Government Services Administration no longer had a need for the old post office and sold it to the a family furniture/appliance business on the square. They planned to convert it into office suites to lease out to local businesses. Convenient to both federal and county offices, great location for law firms.
But they never got around to it. Was easier simply to store some extra inventory, maybe fix it up another day.
Priority blog, I normally post once a week, highlight a Texas post office. But this can't wait. It isn't a post office it's fashion. The USPS is working with Forever 21 to create a fashion line.
Wait, this isn't the Post Office in Bonham, Texas. See photos below. But Bonham is the home of the longest serving Speaker of the House, Sam Rayburn. He is famous for getting politicians to compromise and picking the Democratic Party candidates. The library boosts how no Federal government funds were used to finance the building of this monument to Rayburn. Marble on the outside! One can only assume that all the Democratic Parties in every state donated lots of money.
From D. B. Hardeman and Donald C. Bacon's Rayburn: A Biography, tells how Rayburn gave special access to Texas newspapers "including the Dallas Morning News, which he loathed for it's far-right views."
The Post Office is a step up in size based on the population of Bonham. Size determined by the amount of mail handled, maybe Rayburn mail and received lots of mail. Post Office still open and interior has been modernized, totally fireproof, no marble columns.
You can't help but notice the difference from the outside, the Breckenridge, Texas, main post office built in 1932 is stark and plain. The country was in the depths of the Great Depression the postal system had to be frugal. But not far away in Cisco, Texas, the 1934 post office has arches and style. The corner stone says it all.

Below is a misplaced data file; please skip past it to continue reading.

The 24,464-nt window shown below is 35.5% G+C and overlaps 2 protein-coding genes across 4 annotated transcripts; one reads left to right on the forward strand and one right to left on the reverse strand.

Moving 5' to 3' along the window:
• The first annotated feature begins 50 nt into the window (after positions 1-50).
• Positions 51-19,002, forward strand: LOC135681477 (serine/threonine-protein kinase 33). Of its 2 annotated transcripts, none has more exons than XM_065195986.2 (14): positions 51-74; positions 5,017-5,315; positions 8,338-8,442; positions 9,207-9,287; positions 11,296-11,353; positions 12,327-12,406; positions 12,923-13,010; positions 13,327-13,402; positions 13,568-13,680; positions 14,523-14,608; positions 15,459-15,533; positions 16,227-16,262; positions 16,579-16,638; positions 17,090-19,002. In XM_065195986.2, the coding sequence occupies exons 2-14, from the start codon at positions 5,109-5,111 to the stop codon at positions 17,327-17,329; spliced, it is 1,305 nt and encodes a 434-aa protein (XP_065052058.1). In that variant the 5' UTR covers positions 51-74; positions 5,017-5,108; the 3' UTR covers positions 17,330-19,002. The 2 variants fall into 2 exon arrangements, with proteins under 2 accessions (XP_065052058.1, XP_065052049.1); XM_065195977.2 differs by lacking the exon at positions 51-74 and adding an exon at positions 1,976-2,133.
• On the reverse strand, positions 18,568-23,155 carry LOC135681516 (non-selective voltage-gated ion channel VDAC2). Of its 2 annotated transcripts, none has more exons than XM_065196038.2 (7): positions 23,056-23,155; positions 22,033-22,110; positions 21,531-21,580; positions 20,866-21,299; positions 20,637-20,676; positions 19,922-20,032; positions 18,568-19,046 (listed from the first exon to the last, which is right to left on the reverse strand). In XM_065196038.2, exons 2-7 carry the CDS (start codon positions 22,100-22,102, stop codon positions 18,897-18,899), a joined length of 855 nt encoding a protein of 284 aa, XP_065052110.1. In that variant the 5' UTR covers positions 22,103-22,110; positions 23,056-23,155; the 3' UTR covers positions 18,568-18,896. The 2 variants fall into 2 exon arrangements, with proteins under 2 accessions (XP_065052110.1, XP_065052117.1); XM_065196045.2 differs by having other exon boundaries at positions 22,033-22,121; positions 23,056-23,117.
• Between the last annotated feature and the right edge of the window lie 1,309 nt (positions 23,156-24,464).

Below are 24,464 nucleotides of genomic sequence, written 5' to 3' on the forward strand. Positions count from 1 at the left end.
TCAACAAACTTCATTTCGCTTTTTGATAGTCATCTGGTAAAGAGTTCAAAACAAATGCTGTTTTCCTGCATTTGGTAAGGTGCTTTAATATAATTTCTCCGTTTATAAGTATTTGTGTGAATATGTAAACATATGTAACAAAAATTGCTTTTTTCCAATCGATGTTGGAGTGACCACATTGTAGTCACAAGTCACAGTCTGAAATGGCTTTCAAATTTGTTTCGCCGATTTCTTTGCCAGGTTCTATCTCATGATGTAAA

The 1932 corner stone lists who was Secretary of Treasury and the supervising architect, but the 1934 Cisco corner stone adds the name of the Postmaster General, James Farley, who was the Democratic chairman who helped Franklin D. Roosevelt get elected. Apparently he wanted to standout and be remembered, especially in his hometown, New York City. That post office huge, covering an entire block, and with lots of marble inside. It is now getting recycled into the local regional commuter train station.
Driving down Lancaster Avenue in east Fort Worth today you can see the mural of today on the side of the police station, outside on the building! Different from the public murals displayed inside post offices in the 1930's, today a mural can stand up to the weather!
The new, Pieces of Yesterday, Today and Tomorrow by Gregory Beck was baked on the metal by Aaron Smith to stand up to the weather and wraps around on two sides of the building.
Compared to the mural in the oil boom town of Ranger, Texas, post office, Painted by Emil Bisttram it's titled, The Crossroads Town. This mural shows the main street in a western town, there is a feed store, grocery store and a cotton bail in the street along with the post office.
Have to offer a link to How many in America, this gallery listing of facts about America. Like post offices, eagles, schools, etc. https://www.msn.com/en-us/lifestyle/did-you-know/how-many-in-america/ss-BBUtkt2?ocid=spartandhp#image=44
Linking the facts to the USPS site (Click to go to link)
Jim is focusing on preserving and bringing awareness of those classic post offices. He is happy to speak to groups and show what it was like before the internet..